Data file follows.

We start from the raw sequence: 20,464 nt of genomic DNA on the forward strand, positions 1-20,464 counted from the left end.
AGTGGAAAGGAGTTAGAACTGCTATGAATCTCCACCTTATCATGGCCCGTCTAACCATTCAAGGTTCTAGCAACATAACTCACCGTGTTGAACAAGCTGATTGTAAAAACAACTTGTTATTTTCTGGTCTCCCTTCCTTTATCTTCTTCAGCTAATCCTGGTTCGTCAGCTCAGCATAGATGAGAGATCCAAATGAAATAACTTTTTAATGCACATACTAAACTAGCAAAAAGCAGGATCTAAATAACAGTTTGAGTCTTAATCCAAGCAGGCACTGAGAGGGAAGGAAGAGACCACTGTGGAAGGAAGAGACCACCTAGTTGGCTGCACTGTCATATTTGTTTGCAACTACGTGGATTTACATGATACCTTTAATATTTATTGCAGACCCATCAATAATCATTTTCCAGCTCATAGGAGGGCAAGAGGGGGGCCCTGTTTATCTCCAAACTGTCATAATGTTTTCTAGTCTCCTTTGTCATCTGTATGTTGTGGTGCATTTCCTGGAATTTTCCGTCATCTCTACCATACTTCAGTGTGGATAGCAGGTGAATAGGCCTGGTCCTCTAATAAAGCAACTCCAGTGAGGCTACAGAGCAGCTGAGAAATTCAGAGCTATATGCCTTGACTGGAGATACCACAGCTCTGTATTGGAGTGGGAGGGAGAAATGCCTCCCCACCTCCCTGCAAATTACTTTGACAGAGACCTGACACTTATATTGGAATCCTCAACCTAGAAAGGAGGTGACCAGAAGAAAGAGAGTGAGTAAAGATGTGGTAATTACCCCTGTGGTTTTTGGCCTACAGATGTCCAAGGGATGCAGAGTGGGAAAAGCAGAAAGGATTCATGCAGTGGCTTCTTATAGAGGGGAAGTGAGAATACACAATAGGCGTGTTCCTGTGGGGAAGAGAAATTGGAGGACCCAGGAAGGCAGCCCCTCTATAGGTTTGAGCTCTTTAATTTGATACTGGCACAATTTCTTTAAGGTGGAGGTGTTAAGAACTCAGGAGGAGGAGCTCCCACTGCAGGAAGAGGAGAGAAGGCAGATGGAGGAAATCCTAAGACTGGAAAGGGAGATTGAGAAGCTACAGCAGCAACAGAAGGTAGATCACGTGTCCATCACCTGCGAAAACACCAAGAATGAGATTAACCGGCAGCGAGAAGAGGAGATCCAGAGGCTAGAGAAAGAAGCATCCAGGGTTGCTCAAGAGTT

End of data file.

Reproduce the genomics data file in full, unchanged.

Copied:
We start from the raw sequence: 20,464 nt of genomic DNA on the forward strand, positions 1-20,464 counted from the left end.
AGTGGAAAGGAGTTAGAACTGCTATGAATCTCCACCTTATCATGGCCCGTCTAACCATTCAAGGTTCTAGCAACATAACTCACCGTGTTGAACAAGCTGATTGTAAAAACAACTTGTTATTTTCTGGTCTCCCTTCCTTTATCTTCTTCAGCTAATCCTGGTTCGTCAGCTCAGCATAGATGAGAGATCCAAATGAAATAACTTTTTAATGCACATACTAAACTAGCAAAAAGCAGGATCTAAATAACAGTTTGAGTCTTAATCCAAGCAGGCACTGAGAGGGAAGGAAGAGACCACTGTGGAAGGAAGAGACCACCTAGTTGGCTGCACTGTCATATTTGTTTGCAACTACGTGGATTTACATGATACCTTTAATATTTATTGCAGACCCATCAATAATCATTTTCCAGCTCATAGGAGGGCAAGAGGGGGGCCCTGTTTATCTCCAAACTGTCATAATGTTTTCTAGTCTCCTTTGTCATCTGTATGTTGTGGTGCATTTCCTGGAATTTTCCGTCATCTCTACCATACTTCAGTGTGGATAGCAGGTGAATAGGCCTGGTCCTCTAATAAAGCAACTCCAGTGAGGCTACAGAGCAGCTGAGAAATTCAGAGCTATATGCCTTGACTGGAGATACCACAGCTCTGTATTGGAGTGGGAGGGAGAAATGCCTCCCCACCTCCCTGCAAATTACTTTGACAGAGACCTGACACTTATATTGGAATCCTCAACCTAGAAAGGAGGTGACCAGAAGAAAGAGAGTGAGTAAAGATGTGGTAATTACCCCTGTGGTTTTTGGCCTACAGATGTCCAAGGGATGCAGAGTGGGAAAAGCAGAAAGGATTCATGCAGTGGCTTCTTATAGAGGGGAAGTGAGAATACACAATAGGCGTGTTCCTGTGGGGAAGAGAAATTGGAGGACCCAGGAAGGCAGCCCCTCTATAGGTTTGAGCTCTTTAATTTGATACTGGCACAATTTCTTTAAGGTGGAGGTGTTAAGAACTCAGGAGGAGGAGCTCCCACTGCAGGAAGAGGAGAGAAGGCAGATGGAGGAAATCCTAAGACTGGAAAGGGAGATTGAGAAGCTACAGCAGCAACAGAAGGTAGATCACGTGTCCATCACCTGCGAAAACACCAAGAATGAGATTAACCGGCAGCGAGAAGAGGAGATCCAGAGGCTAGAGAAAGAAGCATCCAGGGTTGCTCAAGAGTT